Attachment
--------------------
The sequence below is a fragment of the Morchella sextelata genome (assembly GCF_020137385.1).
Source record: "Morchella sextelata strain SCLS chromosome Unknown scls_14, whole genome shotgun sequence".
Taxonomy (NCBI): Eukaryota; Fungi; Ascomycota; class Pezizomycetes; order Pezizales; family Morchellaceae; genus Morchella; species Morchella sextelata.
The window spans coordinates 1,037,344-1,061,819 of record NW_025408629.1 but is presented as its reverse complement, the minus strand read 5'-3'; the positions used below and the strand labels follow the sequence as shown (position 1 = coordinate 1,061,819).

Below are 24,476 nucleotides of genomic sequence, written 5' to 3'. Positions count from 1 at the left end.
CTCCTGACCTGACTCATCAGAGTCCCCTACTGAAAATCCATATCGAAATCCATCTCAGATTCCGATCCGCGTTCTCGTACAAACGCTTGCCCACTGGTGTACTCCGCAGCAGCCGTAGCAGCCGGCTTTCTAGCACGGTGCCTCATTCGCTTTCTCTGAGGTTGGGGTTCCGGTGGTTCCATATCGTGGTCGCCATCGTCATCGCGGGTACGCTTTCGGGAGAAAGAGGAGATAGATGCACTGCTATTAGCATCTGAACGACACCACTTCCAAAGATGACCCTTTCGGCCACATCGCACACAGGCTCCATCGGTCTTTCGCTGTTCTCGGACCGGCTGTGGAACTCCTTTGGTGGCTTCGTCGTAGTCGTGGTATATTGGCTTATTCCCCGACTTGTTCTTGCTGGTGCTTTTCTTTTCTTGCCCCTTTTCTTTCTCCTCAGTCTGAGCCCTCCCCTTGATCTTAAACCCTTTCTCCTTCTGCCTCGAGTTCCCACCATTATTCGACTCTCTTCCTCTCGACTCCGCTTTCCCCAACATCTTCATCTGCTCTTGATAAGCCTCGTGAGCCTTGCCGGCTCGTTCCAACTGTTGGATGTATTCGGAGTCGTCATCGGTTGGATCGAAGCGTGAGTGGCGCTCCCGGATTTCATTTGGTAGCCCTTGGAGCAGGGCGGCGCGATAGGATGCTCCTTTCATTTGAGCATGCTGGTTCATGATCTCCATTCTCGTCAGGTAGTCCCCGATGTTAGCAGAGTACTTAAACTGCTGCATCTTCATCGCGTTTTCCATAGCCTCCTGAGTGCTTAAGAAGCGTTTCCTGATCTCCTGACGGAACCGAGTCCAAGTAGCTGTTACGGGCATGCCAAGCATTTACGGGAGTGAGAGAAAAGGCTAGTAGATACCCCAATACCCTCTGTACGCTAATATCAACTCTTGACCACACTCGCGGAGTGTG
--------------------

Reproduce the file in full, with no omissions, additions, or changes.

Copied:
The sequence below is a fragment of the Morchella sextelata genome (assembly GCF_020137385.1).
Source record: "Morchella sextelata strain SCLS chromosome Unknown scls_14, whole genome shotgun sequence".
Taxonomy (NCBI): Eukaryota; Fungi; Ascomycota; class Pezizomycetes; order Pezizales; family Morchellaceae; genus Morchella; species Morchella sextelata.
The window spans coordinates 1,037,344-1,061,819 of record NW_025408629.1 but is presented as its reverse complement, the minus strand read 5'-3'; the positions used below and the strand labels follow the sequence as shown (position 1 = coordinate 1,061,819).

Below are 24,476 nucleotides of genomic sequence, written 5' to 3'. Positions count from 1 at the left end.
CTCCTGACCTGACTCATCAGAGTCCCCTACTGAAAATCCATATCGAAATCCATCTCAGATTCCGATCCGCGTTCTCGTACAAACGCTTGCCCACTGGTGTACTCCGCAGCAGCCGTAGCAGCCGGCTTTCTAGCACGGTGCCTCATTCGCTTTCTCTGAGGTTGGGGTTCCGGTGGTTCCATATCGTGGTCGCCATCGTCATCGCGGGTACGCTTTCGGGAGAAAGAGGAGATAGATGCACTGCTATTAGCATCTGAACGACACCACTTCCAAAGATGACCCTTTCGGCCACATCGCACACAGGCTCCATCGGTCTTTCGCTGTTCTCGGACCGGCTGTGGAACTCCTTTGGTGGCTTCGTCGTAGTCGTGGTATATTGGCTTATTCCCCGACTTGTTCTTGCTGGTGCTTTTCTTTTCTTGCCCCTTTTCTTTCTCCTCAGTCTGAGCCCTCCCCTTGATCTTAAACCCTTTCTCCTTCTGCCTCGAGTTCCCACCATTATTCGACTCTCTTCCTCTCGACTCCGCTTTCCCCAACATCTTCATCTGCTCTTGATAAGCCTCGTGAGCCTTGCCGGCTCGTTCCAACTGTTGGATGTATTCGGAGTCGTCATCGGTTGGATCGAAGCGTGAGTGGCGCTCCCGGATTTCATTTGGTAGCCCTTGGAGCAGGGCGGCGCGATAGGATGCTCCTTTCATTTGAGCATGCTGGTTCATGATCTCCATTCTCGTCAGGTAGTCCCCGATGTTAGCAGAGTACTTAAACTGCTGCATCTTCATCGCGTTTTCCATAGCCTCCTGAGTGCTTAAGAAGCGTTTCCTGATCTCCTGACGGAACCGAGTCCAAGTAGCTGTTACGGGCATGCCAAGCATTTACGGGAGTGAGAGAAAAGGCTAGTAGATACCCCAATACCCTCTGTACGCTAATATCAACTCTTGACCACACTCGCGGAGTGTG